All-Analog Remaster of Legendary 1957 Sessions Comprising Craft Recordings’ New 180g 1LP Edition of Thelonious Monk With John Coltrane Ushers in a Much Welcome Return of Original Jazz Classics Imprint

Good news! Craft Recordings — the boutique vinyl arm of Concord Music, who control the catalogs of Fantasy, Riverside, Milestone, and many other related labels — has duly revived the Original Jazz Classics series as a brand imprint for the now times. One of the first titles being reissued by Craft under the vaunted OJC umbrella is out today, May 26, in a new, 180g 1LP all-analog remastered edition: Thelonious Monk With John Coltrane.

Now, reviewing a record like Thelonious Monk With John Coltraneis in some ways a bit daunting, seeing how it is such a classic meeting of the minds between two of the great musicians and voices in jazz history. Accordingly, I won’t be spending a lot of time dwelling on why these recordings are important, as a great deal has been written by many others about this collaboration elsewhere in album liner notes and on the interwebs.

However, for those who may not be familiar with this landmark album, some topline insights might be helpful. For numerous reasons, these groundbreaking jazz musicians — pianist/composer Thelonious Monk and saxophone/composer John Coltrane — only worked together over a six-month window of time in the late 1950s. By then, Monk was an established force in jazz and a star ascending, while Coltrane was about to release his first album as a leader. The pair performed live at New York’s Five Spot Café and they only laid down a relative handful of studio recordings together, but what they left behind is timeless music for the ages.


Recorded in 1957 at pivotal points in both artists’ careers and in many ways considered as a masterclass session, even the outtakes from this collaboration are highly revered. Thelonious Monk With John Coltrane is actually part of a series from Riverside Records in which the duo’s sessions were spread out over several albums, including 1957’s Thelonious Himself and 1958’s Monk’s Music.

By the time of the 1961 release of Thelonious Monk With John Coltrane, Coltrane had exploded on the scene with his own masterworks like February 1960’s acclaimed Giant Steps (on Atlantic), so it makes sense that the Riverside label would want to capitalize on that momentum by giving Coltrane near-parity status with Monk in the title of an album that more or less mined the remainder of the sessions that were, as of then, not issued. So high was the caliber of these recordings that Thelonious Monk With John Coltrane features several alternate takes and the three lone early recordings made with Monk’s original quartet from the period (“Ruby, My Dear,” “Trinkle, Trinkle,” and “Nutty”).

From Craft Recordings’ official press release supporting this reissue, one paragraph not only underscored the impact this music had on the public but on Coltrane specifically, who would in very short order emerge as a powerhouse superstar in his own right: “After the Five Spot residency ended, Coltrane and Monk went their separate ways — each reaching new creative heights and international acclaim in the process. But Coltrane never forgot those influential months with the pianist. As he later reflected, ‘working with Monk brought me close to a musical architect of the highest order. I learned from him in every way.’”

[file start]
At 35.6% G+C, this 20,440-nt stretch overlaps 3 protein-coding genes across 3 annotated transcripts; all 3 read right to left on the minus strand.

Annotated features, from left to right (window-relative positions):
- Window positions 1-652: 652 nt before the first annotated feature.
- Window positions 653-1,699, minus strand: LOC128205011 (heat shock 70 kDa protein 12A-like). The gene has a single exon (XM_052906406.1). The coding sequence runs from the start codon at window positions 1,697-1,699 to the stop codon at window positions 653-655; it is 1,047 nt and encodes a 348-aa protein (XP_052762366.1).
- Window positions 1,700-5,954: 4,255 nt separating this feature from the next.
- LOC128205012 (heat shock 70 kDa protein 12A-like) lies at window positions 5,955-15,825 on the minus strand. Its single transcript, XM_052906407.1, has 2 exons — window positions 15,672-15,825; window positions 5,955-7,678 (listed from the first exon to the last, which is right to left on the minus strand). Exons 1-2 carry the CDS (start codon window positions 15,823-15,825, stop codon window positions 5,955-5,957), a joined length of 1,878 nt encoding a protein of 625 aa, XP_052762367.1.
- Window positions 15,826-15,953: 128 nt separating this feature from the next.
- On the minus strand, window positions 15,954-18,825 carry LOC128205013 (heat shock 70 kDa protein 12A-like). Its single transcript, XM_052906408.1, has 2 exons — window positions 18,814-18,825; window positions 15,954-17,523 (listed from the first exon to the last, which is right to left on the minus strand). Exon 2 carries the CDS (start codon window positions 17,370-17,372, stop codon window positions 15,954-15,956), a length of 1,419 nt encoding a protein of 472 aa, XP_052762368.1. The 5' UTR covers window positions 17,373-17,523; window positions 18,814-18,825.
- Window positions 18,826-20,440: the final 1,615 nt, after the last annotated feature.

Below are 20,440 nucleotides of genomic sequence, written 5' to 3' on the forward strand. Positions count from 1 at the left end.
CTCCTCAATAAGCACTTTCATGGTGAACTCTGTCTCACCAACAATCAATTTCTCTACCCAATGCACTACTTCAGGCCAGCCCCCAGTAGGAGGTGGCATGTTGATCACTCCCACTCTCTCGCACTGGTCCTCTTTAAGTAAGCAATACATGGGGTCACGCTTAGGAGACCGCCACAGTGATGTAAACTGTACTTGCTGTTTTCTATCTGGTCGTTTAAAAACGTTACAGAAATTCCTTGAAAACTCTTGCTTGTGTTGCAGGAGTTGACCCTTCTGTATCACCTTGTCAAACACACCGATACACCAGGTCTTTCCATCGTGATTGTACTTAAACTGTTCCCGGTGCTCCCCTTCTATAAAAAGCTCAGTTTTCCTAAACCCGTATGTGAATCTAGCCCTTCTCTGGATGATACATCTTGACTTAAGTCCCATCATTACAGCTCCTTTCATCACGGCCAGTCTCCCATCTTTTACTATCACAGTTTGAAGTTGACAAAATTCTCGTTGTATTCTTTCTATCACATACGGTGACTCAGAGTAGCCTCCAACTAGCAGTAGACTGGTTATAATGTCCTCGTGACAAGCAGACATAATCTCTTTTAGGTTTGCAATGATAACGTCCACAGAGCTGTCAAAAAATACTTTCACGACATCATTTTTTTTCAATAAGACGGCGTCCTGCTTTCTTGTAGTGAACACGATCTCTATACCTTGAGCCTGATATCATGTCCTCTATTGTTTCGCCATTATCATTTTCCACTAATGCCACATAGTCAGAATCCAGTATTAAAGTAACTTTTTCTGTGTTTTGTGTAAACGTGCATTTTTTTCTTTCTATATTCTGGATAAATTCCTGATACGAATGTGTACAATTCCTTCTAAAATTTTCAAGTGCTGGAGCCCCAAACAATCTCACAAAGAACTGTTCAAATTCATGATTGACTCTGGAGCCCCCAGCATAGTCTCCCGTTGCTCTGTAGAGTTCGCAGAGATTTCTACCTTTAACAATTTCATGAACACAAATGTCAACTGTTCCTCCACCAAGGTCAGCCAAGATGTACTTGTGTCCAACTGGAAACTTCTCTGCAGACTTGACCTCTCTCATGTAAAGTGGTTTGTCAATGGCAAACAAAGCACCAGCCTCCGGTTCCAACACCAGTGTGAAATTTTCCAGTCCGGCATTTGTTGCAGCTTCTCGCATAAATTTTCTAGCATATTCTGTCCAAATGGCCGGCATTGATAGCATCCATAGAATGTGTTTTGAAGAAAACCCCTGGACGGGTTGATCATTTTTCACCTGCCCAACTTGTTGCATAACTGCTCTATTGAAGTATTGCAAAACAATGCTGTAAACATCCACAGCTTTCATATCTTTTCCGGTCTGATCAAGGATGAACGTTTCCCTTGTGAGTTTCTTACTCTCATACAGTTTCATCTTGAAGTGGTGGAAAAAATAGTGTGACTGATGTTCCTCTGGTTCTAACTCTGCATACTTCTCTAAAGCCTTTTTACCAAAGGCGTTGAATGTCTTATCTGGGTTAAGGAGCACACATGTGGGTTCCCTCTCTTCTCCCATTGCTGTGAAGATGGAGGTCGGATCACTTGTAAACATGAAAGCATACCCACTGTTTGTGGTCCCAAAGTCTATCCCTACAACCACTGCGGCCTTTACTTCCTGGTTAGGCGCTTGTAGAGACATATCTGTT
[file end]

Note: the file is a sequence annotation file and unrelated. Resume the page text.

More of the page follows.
Before I dig in to the further nuts and bolts behind Craft’s OJC edition of Thelonious Monk With John Coltrane, here are some of the core stats of note. Originally produced by Riverside Records co-founder Orrin Keepnews in three sessions recorded at the label’s New York-based Reeves Sound Studios in 1957, the mono sessions were captured by Jack Higgins, and the stereo tapes were run by Ray Fowler. (More on that mono/stereo split in a bit.) This new Craft Recordings OJC reissue was cut in an all-analog mastering process from the original tapes by Kevin Gray at Cohearent Audio. The 180g vinyl was pressed at RTI, and the covers are designed in a tip-on style similar to the originals, crafted with sturdy cardboard construction. The album itself comes housed in an audiophile-grade plastic inner-sleeve, and the SRP is $38.99.

As for the need for a reissue like this one, it seems pretty clear this edition will fill an important gap in the vinyl-collecting marketplace. First, consider that there are new generations of jazz-loving vinyl enthusiasts, many of whom are in particular fans of Monk and Coltrane. Also, at least in part, we have already seen how some newer enthusiasts don’t necessarily like buying used albums like we do — remember, they’ve grown up listening to basically noise-free CDs and/or streaming services — so, unless said LPs are in utterly pristine condition, certain folks would rather just go directly for the reissue. (I’ve heard this story from several used record store owners, in fact.) This purchasing practice may assist in explaining some of the ever-skyrocketing prices these days for mint-condition vintage titles.


As with many of-era jazz, rock, and soul titles, finding them in great condition on vinyl can be a challenge. For example, a current look at Discogs shows just nine originals of Thelonious Monk With John Coltrane in mostly VG condition, with asking prices ranging between $40 to $100. Most of them are in mono, as only two stereo copies were listed as being available at the time of this posting.